Fuck, you guys, Berkeley is going up in metaphorical flames: The Police Riot At Berkeley: If They'll Beat A Poet Laureate, Will They Kill A Student?
At another time I'll have something to say about how strange it is to feel closer to events happening on the opposite side of the country than those happening just half an hour's subway ride south of where I work and live, but that's not what this post is about.
This post is about the queasiness I felt when I realized that one of the women at the front of the linked-arms line of protesters, one of the first people to be pulled aside and forced to the ground by the police, was Celeste Langan, my romanticism professor, who wrote me letters of rec and sponsored my SURF project last summer and gave me incredibly cogent and compassionate grad school advice. I'd seen the YouTube video of this action a week ago. I hadn't realized that it was her -- the thought had never even crossed my mind, and I assumed, watching the clip, that since all of the students I knew had more or less graduated, the terror of the thing would be about violence happening in a place
that has, for me, epitomized the grandeur and import of learning and knowledge. I never expected that it would be happening to people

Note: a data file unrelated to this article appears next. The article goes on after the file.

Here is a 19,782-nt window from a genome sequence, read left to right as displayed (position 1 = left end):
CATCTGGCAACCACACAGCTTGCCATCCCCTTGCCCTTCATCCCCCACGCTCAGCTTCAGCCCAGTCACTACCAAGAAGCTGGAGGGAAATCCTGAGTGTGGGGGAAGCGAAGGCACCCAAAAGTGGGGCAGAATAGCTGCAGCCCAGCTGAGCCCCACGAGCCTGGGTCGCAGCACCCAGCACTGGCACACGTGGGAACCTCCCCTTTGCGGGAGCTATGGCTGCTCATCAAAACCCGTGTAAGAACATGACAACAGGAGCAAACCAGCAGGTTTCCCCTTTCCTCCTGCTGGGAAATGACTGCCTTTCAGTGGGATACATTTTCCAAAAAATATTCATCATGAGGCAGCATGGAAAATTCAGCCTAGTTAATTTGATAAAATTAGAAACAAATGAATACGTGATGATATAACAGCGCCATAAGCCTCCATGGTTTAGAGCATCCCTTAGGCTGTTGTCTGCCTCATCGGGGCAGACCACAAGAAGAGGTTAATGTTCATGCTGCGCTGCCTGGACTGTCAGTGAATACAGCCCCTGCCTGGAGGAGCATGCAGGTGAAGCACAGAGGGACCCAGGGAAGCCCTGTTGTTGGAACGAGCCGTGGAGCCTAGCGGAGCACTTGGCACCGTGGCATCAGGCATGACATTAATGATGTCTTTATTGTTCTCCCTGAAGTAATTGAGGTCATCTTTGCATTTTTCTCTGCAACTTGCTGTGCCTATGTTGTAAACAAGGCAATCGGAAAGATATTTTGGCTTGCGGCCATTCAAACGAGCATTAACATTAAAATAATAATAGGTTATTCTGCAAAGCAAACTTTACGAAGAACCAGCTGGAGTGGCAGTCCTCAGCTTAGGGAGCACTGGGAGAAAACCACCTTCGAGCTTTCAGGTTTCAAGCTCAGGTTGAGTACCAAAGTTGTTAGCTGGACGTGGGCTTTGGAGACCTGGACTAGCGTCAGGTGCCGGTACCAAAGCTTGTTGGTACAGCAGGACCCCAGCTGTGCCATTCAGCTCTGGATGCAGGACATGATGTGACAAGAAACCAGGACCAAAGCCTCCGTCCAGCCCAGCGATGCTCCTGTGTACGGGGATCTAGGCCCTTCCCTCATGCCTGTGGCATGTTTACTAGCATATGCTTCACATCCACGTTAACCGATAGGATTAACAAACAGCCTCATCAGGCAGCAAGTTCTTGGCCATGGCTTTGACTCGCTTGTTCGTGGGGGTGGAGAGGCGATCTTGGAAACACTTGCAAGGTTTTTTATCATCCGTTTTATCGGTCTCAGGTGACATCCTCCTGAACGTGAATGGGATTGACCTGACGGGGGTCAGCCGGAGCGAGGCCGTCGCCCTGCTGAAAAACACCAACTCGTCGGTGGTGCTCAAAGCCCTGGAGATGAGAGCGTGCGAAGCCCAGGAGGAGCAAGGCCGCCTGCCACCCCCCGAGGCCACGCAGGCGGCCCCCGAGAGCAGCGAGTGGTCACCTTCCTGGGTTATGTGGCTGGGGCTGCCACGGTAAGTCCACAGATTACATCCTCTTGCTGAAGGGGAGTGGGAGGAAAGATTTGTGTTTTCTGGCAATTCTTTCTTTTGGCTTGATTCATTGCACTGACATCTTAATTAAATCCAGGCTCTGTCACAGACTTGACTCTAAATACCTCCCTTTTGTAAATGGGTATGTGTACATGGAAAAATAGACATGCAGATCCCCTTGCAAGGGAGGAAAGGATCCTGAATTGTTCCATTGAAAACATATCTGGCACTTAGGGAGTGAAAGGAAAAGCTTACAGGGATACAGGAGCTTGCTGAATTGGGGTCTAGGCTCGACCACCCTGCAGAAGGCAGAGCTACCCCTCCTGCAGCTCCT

who epitomized the same thing. I got another shock when I realized that the Geoffrey O'Brien whose ribs were broken by the police is Joanna Picciotto's long-term partner, and Joanna is my absolute role model/future self.
Thank god Celeste is okay, and she wrote a brief and wonderful account of her arrest
-- why she protested, what it means to her, and how appalled she is (and will continue to be). I don't know yet about Professor O'Brien, though he's quoted by ABC News local
describing the event after the fact, so presumably he's more or less okay:
"I said, 'if you're going to hit somebody, hit a professor,'" O'Brien admitted. "The cop said, 'you want some?' It was a rhetorical question, and I was hit viciously in the ribs and went to the ground."
I'm torn between feeling an immense upwelling of pride that THESE ARE MY PEOPLE, this is where I come from (and where I'd like to be going back to), and a visceral disgust that just about tears my innards out, because HOW COULD YOU DO THIS TO MY PEOPLE. When I first heard the news I was physically sick to my stomach for a few minutes and couldn't say a word about it. It's about an hour later now and I am still
feeling it (though it's mostly transmuted itself into a headache, as all my anxieties always do).
I started this entry feeling like I had something important to say, but right now all I think I can say is that I'm disgusted and terrified and I just want to go cry somewhere for a bit, but NONE of that is going to get my state and my country and my former university back in working order. And I don't know what will.